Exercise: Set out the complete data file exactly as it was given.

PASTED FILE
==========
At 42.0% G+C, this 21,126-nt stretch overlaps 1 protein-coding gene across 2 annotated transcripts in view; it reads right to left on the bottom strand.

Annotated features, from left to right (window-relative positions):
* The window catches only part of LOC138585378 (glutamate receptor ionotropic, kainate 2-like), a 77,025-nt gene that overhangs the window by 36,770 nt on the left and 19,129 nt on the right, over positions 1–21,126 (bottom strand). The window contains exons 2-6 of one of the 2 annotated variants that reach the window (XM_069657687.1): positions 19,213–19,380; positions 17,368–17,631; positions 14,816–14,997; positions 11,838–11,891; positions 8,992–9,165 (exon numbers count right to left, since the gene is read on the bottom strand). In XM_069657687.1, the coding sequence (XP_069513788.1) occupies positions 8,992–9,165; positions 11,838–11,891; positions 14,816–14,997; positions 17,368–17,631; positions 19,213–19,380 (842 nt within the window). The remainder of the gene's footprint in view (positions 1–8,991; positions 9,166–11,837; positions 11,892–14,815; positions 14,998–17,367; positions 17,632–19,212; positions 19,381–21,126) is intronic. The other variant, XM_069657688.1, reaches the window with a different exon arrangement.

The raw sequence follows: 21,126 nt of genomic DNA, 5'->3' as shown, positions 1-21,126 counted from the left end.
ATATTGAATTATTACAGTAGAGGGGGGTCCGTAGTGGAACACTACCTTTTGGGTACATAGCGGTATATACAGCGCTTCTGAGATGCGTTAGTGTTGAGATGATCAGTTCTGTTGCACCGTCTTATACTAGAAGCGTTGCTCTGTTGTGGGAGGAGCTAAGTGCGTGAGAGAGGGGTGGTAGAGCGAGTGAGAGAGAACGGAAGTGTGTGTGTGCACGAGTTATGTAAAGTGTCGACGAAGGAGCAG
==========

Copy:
At 42.0% G+C, this 21,126-nt stretch overlaps 1 protein-coding gene across 2 annotated transcripts in view; it reads right to left on the bottom strand.

Annotated features, from left to right (window-relative positions):
* The window catches only part of LOC138585378 (glutamate receptor ionotropic, kainate 2-like), a 77,025-nt gene that overhangs the window by 36,770 nt on the left and 19,129 nt on the right, over positions 1–21,126 (bottom strand). The window contains exons 2-6 of one of the 2 annotated variants that reach the window (XM_069657687.1): positions 19,213–19,380; positions 17,368–17,631; positions 14,816–14,997; positions 11,838–11,891; positions 8,992–9,165 (exon numbers count right to left, since the gene is read on the bottom strand). In XM_069657687.1, the coding sequence (XP_069513788.1) occupies positions 8,992–9,165; positions 11,838–11,891; positions 14,816–14,997; positions 17,368–17,631; positions 19,213–19,380 (842 nt within the window). The remainder of the gene's footprint in view (positions 1–8,991; positions 9,166–11,837; positions 11,892–14,815; positions 14,998–17,367; positions 17,632–19,212; positions 19,381–21,126) is intronic. The other variant, XM_069657688.1, reaches the window with a different exon arrangement.

The raw sequence follows: 21,126 nt of genomic DNA, 5'->3' as shown, positions 1-21,126 counted from the left end.
ATATTGAATTATTACAGTAGAGGGGGGTCCGTAGTGGAACACTACCTTTTGGGTACATAGCGGTATATACAGCGCTTCTGAGATGCGTTAGTGTTGAGATGATCAGTTCTGTTGCACCGTCTTATACTAGAAGCGTTGCTCTGTTGTGGGAGGAGCTAAGTGCGTGAGAGAGGGGTGGTAGAGCGAGTGAGAGAGAACGGAAGTGTGTGTGTGCACGAGTTATGTAAAGTGTCGACGAAGGAGCAG